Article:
SmartCompany, February 10 2017:
The Australian Tax Office has warned business operators and advisers that it is ramping up its efforts to target the misuse of research and development tax incentives, and it will pursue those deliberately exploiting the tax breaks in court.
The ATO says it is particularly concerned about businesses in the building and construction industry, where it says an increasing number of operators are attempting to claim excluded expenditure as R&D expenses.
The R&D Tax Incentive program allows Australian companies to claim tax offsets for their research and development activities, with the incentive particularly important for early-stage ventures and startups.
According to the ATO, more than 13,700 business entities spent $19.5 billion on R&D activities in the 2013-14 financial year, and claimed tax benefits of approximately $3 billion.
ATO deputy commissioner Michael Cranston said in a statement the ATO is undertaking a range of compliance activities to identify businesses and advisers that are incorrectly including ordinary business activities in their claims for the R&D tax offset.
“While most do the right thing, we are seeing some businesses in these industries and their advisers improperly applying for the tax incentive where the activities and expenditure claimed don’t match with legislative requirements,” Cranston said.
“For example, we have seen an increase in claims for ordinary business activity expenses, or for large parts of projects that do not correspond to the scale or scope of experimental activities.
“Ordinary business activities are not generally carried out with a purpose of generating new knowledge. We often see issues including claims that encompass whole of projects (where project, management, environmental and commercial risks are mistaken for technical risks) and where the activities use existing knowledge and expertise.”
As part of “early warning” to business, the ATO and the Department of Industry, Innovation and Science have published a range of alerts and other materials about making R&D Tax Incentive claims, including information for businesses that are unsure of their position or that may have made a mistake in their claims.
However, Cranston says the ATO “will take legal action against those who wilfully misuse the R&D Tax Incentive”.
Tax offset a source of confusion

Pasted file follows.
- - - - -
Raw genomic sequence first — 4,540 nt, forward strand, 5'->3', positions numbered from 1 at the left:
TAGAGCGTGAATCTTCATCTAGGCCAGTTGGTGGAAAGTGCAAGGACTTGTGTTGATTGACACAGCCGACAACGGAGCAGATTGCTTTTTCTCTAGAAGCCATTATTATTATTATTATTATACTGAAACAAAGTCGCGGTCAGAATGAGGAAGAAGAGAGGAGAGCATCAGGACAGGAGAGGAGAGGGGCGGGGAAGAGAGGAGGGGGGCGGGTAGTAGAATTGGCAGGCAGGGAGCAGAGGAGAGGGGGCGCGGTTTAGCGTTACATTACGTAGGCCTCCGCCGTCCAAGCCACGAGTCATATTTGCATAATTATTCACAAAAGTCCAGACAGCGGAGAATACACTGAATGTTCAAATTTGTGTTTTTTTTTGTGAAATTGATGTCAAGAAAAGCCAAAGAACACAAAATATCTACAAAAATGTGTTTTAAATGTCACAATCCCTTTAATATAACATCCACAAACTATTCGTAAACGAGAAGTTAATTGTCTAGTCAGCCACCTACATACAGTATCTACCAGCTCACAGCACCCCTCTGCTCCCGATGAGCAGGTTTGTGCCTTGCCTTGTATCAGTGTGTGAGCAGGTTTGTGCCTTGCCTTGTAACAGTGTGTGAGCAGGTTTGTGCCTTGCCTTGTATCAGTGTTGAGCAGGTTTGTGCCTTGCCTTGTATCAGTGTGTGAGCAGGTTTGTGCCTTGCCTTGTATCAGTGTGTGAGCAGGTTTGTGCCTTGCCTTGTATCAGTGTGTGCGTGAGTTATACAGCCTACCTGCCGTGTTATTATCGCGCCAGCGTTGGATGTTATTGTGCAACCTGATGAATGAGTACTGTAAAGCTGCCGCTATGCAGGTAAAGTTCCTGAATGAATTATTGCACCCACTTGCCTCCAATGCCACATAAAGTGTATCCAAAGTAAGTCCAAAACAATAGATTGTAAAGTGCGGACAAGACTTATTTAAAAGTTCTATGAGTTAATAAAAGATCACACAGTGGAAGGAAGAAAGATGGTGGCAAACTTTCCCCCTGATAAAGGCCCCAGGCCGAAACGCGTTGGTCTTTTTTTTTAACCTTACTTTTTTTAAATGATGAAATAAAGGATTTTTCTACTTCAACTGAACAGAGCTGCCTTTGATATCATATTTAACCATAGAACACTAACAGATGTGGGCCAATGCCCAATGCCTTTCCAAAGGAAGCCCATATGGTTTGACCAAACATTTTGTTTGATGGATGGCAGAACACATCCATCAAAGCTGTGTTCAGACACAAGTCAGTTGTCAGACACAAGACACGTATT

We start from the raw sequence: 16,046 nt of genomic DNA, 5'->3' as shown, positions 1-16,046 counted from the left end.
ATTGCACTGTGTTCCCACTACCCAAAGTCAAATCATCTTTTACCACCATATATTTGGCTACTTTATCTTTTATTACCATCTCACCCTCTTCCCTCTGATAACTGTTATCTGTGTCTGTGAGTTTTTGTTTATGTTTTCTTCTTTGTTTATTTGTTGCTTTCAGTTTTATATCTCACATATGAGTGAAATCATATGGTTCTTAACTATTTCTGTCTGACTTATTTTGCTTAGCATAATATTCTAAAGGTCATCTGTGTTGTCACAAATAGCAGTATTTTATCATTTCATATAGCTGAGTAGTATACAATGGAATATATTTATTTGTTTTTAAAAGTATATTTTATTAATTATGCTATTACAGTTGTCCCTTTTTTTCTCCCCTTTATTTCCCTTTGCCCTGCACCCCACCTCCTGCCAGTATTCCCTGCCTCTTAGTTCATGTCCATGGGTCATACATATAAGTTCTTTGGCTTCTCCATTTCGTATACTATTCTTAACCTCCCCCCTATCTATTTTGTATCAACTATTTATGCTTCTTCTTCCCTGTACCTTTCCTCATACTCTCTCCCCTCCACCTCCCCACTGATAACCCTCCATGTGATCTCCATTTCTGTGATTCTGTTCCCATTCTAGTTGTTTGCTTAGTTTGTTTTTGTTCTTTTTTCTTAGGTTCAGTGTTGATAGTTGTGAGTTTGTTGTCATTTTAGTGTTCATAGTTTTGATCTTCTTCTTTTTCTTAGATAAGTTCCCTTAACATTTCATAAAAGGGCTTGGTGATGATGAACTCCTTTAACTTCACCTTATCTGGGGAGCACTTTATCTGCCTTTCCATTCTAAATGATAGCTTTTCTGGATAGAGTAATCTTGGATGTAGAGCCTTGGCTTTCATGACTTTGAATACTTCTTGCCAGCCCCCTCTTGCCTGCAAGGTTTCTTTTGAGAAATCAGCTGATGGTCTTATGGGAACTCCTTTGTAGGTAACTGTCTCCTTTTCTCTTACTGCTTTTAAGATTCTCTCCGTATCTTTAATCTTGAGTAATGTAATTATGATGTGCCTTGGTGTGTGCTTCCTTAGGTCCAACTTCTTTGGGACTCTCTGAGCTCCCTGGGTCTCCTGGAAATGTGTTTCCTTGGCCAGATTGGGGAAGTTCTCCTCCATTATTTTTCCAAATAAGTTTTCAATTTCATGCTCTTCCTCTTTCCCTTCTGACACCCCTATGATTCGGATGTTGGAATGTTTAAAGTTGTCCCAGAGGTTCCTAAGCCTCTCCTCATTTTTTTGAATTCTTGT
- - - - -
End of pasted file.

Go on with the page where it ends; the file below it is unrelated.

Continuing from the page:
David McKellar from Allied Business Accountants told SmartCompany this morning the R&D Tax Incentive program is complex and a source of confusion for many business owners who may not fully understand what they can claim or what the limitations are.
“The situations that have led to this new compliance activity are a combination of misunderstanding, misinformation and at times overly enthusiastic claimants attempting to push the envelope and increase their claims,” McKellar says.
“Broadly speaking, the incentives are available on expenses related to R&D activities. To be eligible the activities need to be genuine research and development conducted for the purpose of generating new knowledge for products, [or] services.
“The trap many fall into, is that they may conduct R&D activities in relation to a ‘component’ of a new product or service, but seek to claim the incentives in relation to the development of the product or project as a whole, not just the one component of that product.”
But McKellar says professional advisers or consultants who make big promises to business owners are also contributing to the problem.
“It is often the case that businesses engage an R&D consultant for advice and to prepare the claim. Whilst it is advisable to seek appropriate advice, it has created an industry of consultants that are essentially out there ‘selling’ the incentives and promising to deliver big results,” he says.
The scope of the R&D Tax Incentive is likely to come under further scrutiny this year, after the federal government last year proposed reducing the rate of the tax offset from 45% to 38.5% for businesses with an annual turnover of less than $20 million, and from 40% to 38.5% for larger operations.
In September 2016, a review into the overall incentives scheme was released for public consultation, after being completed earlier in the year by Innovation Australia chair Bill Ferris, chief scientist Dr Alan Finkel and secretary to the treasury John Fraser.
The six recommendations made in the report focused on the “sustainability” of the R&D program. These include placing a cap on the annual cash refund available through the incentives scheme at $2 million, while doubling the eligible R&D expenditure threshold from $100 million to $200 million.
The government is expected to respond to the report in coming months as part of the “second wave” of its national innovation agenda.